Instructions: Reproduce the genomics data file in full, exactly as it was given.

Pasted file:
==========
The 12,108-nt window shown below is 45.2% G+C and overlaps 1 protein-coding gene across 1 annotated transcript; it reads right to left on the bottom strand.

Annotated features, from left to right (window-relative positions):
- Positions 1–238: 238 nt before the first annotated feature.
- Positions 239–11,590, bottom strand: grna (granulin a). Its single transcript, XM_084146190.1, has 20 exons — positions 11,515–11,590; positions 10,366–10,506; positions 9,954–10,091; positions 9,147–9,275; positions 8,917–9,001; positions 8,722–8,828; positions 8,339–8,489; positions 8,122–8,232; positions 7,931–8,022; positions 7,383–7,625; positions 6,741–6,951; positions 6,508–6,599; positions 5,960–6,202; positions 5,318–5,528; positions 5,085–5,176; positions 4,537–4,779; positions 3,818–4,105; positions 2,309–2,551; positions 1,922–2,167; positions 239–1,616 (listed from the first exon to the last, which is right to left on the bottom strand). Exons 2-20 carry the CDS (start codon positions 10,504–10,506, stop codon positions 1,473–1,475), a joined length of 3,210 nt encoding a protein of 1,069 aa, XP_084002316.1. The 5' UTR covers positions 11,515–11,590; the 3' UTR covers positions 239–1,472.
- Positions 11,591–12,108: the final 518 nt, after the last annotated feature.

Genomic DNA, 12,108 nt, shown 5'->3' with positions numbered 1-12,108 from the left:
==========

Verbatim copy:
The 12,108-nt window shown below is 45.2% G+C and overlaps 1 protein-coding gene across 1 annotated transcript; it reads right to left on the bottom strand.

Annotated features, from left to right (window-relative positions):
- Positions 1–238: 238 nt before the first annotated feature.
- Positions 239–11,590, bottom strand: grna (granulin a). Its single transcript, XM_084146190.1, has 20 exons — positions 11,515–11,590; positions 10,366–10,506; positions 9,954–10,091; positions 9,147–9,275; positions 8,917–9,001; positions 8,722–8,828; positions 8,339–8,489; positions 8,122–8,232; positions 7,931–8,022; positions 7,383–7,625; positions 6,741–6,951; positions 6,508–6,599; positions 5,960–6,202; positions 5,318–5,528; positions 5,085–5,176; positions 4,537–4,779; positions 3,818–4,105; positions 2,309–2,551; positions 1,922–2,167; positions 239–1,616 (listed from the first exon to the last, which is right to left on the bottom strand). Exons 2-20 carry the CDS (start codon positions 10,504–10,506, stop codon positions 1,473–1,475), a joined length of 3,210 nt encoding a protein of 1,069 aa, XP_084002316.1. The 5' UTR covers positions 11,515–11,590; the 3' UTR covers positions 239–1,472.
- Positions 11,591–12,108: the final 518 nt, after the last annotated feature.

Genomic DNA, 12,108 nt, shown 5'->3' with positions numbered 1-12,108 from the left: